Explore WARF Inventions and Patents
WARF’s portfolio of more than 1,600 patented technologies covers a wide range of categories, including analytical instrumentation, pharmaceuticals, food products, agriculture, research tools, medical devices, pluripotent stem cells, clean technology, information technology and semiconductors.
Information summaries, which describe each technology and its applications, benefits, inventors and patent status, can be downloaded, printed and shared by clicking on the technology category links to the left on this page.
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The gene in C. elegans that encodes the enzyme is called RDE-3. Although its sequence was already known, its polymerase activity was not.
The new mutants show improved in vivo activity and more sustained therapeutic effect than naturally occurring Factor IX. They could potentially be administered intravenously, orally or by another route.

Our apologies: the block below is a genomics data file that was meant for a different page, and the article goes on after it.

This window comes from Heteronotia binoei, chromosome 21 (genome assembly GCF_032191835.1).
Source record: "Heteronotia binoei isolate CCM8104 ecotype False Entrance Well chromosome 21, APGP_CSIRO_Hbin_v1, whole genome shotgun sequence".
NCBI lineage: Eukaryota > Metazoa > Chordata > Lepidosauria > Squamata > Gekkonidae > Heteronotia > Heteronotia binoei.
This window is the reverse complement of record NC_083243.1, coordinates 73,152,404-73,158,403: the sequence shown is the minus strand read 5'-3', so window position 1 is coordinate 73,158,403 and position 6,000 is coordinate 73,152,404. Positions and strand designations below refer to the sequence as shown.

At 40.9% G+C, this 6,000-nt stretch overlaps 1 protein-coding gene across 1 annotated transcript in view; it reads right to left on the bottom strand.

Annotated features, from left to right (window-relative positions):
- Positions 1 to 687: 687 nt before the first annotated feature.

The copolymers include a polyhydroxamic acid-containing block and a polyferrocenyl block. They can be prepared by standard peptide synthesis or polymerization methods.
In the process, a suitable reagent is used to phosphorylate the flour’s lysine amino acid residues. The phosphorylated flour then is mixed with an oxidizing agent that drives the formation of cross-linking bonds. This improves the flour’s adhesive properties. Unwanted salts created in the process can be removed.
Flours of other legumes and/or oil seed crops (e.g., flax, canola) are suitable as well.
The inhibitors work by binding to a cell’s proteasome –the large complex of enzymes found in the cytoplasm that degrades and disposes old proteins. This binding action blocks chemotherapeutic agents from invading the cell nucleus.
To shield ovaries from chemotherapy toxicity, an effective dose of a proteasome inhibitor like bortezomib (Bort) or MG-132 is injected about an hour before treatment.